Voluntary Resignation Is Not Considered Termination

Numerous people have felt that when an applicant voluntarily resigns from employment and then claims a work related injury this would be governed by Labor Code section 3600 (a) (10). An appellate court has indicated that this section does not cover voluntary resignations.

The facts were apparently undisputed. The applicant was a truck driver. The applicant had a motor vehicle accident in the course and scope of his employment in August 1996. He reported the accident to the employer apparently at that time. What the facts don’t tell us is if the applicant claimed any injuries at that time. The facts do not state the applicant was given a claim form at the time of the accident.

The applicant voluntarily quit his employment in September 1996. The applicant apparently filed an application for adjudication of claim in June of 1997. This was ten months after the alleged injury and nine months after he voluntarily quit his job. This is the first time he alleged injury to his back from the August 1996 injury.

The Workers’ Compensation Judge (WCJ) did not find the applicant to be a credible witness in regards to the accident or the industrial nature of his injuries. Obviously, the WCJ was considering that the alleged back injury was being claimed ten months after the injury. The facts do not disclose if the applicant ever saw a physician for his alleged back injury during those ten months. The WCJ denied benefits solely on the basis of 3600 (a) (10). The WCJ relied on the phrasing in the statute that says post termination “including voluntary layoff “. The WCJ believed that the section did not only apply to employer terminations or layoffs but also if the employee voluntarily resigned. The Workers’ Compensation Appeals Board did not agree with the WCJ.  The Board concluded that the statute did not apply to voluntary resignations.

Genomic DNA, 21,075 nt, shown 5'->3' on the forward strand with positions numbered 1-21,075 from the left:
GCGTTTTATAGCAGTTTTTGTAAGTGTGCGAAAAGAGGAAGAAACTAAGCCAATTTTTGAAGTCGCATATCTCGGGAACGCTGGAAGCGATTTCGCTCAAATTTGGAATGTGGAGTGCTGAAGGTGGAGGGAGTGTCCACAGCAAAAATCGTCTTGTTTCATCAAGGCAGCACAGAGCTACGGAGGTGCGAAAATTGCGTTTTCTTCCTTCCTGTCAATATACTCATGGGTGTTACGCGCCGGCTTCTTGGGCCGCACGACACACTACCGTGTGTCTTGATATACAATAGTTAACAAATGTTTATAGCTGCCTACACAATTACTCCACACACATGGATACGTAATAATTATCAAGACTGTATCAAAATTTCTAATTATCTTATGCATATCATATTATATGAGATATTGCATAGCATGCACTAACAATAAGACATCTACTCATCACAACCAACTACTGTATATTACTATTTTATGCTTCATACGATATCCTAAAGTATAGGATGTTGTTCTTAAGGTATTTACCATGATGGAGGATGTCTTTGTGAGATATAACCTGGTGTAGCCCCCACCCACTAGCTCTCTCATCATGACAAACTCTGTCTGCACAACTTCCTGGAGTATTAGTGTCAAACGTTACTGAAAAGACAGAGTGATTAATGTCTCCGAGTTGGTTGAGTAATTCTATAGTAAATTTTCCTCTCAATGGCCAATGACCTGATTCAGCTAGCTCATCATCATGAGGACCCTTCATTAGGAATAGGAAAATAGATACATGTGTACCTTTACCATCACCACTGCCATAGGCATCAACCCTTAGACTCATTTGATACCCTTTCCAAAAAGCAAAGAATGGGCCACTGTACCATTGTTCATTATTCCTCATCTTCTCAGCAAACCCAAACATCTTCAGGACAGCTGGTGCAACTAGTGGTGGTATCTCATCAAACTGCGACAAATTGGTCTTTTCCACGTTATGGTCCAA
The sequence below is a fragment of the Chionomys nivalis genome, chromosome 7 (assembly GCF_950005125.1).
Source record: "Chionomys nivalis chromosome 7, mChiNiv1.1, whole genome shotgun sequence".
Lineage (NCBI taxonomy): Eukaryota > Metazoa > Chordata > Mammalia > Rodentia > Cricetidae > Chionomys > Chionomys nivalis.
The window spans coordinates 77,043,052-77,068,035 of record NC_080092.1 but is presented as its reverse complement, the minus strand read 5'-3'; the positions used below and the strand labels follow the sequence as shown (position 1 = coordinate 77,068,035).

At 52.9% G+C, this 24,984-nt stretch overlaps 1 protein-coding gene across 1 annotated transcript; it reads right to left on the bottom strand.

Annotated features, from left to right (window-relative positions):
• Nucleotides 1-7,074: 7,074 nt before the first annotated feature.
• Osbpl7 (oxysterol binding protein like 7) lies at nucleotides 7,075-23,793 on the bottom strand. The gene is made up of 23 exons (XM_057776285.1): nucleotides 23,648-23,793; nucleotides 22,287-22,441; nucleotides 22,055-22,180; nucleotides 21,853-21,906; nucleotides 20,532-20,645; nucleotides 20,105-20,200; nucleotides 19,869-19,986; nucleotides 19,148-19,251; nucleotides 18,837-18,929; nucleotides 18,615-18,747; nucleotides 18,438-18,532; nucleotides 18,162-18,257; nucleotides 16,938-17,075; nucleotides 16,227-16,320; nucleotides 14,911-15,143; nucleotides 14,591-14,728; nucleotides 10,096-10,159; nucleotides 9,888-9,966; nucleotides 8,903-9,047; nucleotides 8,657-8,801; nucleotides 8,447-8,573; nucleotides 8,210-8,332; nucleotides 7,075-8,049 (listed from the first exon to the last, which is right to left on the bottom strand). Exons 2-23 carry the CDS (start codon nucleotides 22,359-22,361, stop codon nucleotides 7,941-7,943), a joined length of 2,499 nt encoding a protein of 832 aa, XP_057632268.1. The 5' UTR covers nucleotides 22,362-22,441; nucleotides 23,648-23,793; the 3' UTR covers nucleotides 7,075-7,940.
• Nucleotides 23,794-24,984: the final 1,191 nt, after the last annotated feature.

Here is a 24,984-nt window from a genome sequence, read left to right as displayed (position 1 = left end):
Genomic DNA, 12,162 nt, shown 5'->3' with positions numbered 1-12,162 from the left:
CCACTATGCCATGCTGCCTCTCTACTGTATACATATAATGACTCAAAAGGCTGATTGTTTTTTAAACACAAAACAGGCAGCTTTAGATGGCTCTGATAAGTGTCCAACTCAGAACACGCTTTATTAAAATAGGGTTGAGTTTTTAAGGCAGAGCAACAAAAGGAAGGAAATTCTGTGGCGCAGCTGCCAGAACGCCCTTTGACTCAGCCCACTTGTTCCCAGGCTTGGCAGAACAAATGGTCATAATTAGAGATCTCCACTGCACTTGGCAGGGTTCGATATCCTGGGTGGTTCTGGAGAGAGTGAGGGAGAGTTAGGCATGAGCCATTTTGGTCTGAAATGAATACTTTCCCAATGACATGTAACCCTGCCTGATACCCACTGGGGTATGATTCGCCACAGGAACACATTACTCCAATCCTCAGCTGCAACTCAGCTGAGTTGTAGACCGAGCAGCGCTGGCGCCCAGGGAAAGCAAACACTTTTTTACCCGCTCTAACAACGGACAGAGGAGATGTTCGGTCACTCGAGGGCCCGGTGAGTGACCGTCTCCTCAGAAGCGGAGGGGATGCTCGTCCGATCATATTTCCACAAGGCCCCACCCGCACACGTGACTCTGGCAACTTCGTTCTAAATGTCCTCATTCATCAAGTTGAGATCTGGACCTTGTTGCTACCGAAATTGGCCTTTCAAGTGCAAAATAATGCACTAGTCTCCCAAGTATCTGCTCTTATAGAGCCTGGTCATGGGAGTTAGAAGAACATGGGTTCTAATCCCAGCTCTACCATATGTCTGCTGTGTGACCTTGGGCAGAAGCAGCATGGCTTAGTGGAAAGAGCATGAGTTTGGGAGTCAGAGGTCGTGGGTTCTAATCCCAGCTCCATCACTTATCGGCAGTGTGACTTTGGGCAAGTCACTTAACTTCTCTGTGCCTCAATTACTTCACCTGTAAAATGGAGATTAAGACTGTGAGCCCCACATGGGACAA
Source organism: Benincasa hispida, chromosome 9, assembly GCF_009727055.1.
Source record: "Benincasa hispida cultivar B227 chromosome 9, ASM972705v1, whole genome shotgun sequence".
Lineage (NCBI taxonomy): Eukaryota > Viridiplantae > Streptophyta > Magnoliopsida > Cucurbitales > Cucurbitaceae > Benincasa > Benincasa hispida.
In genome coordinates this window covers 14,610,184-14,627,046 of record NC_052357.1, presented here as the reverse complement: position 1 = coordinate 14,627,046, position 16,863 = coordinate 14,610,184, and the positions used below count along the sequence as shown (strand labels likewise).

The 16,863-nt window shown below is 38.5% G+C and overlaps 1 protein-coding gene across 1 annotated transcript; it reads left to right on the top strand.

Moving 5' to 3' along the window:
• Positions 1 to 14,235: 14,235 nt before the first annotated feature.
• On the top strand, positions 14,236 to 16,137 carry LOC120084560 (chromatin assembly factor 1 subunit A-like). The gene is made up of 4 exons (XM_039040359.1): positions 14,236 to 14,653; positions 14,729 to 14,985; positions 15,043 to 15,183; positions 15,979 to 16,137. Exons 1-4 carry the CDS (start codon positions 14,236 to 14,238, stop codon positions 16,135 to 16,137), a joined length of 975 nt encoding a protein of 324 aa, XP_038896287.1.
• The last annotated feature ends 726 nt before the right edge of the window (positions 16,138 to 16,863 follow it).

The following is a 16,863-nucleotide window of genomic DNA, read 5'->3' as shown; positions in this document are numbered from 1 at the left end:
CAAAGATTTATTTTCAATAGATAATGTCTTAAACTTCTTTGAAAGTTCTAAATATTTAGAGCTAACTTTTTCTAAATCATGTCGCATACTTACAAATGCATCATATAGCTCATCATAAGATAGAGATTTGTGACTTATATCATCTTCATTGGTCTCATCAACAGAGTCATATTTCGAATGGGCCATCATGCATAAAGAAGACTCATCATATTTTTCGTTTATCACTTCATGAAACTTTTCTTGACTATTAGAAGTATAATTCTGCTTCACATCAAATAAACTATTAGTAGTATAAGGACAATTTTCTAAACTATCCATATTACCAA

The appellate court on appeal looked to the plain meaning of the statute itself. The appellate court reasoned that the essence of the statute dealt only with employer-initiated separations of employment. Since the statute did not have any references to employee-initiated separations the appellate court reasoned that employee-initiated separations were not meant to be part of this statute.  The appellate court finds that the statute does not cover employees who voluntarily resign. However, they did add parenthetically that they express no opinion on resignations which are constructive firings. It is assumed they are referring to the situation where the employee is given the prerogative to voluntarily resign before termination proceedings are initiated.

Case: CJS Company V. W.C.A.B. (Fong)

Harvey Brown
3501 Jamboree Rd. Suite 602
Newport Beach, CA 92660

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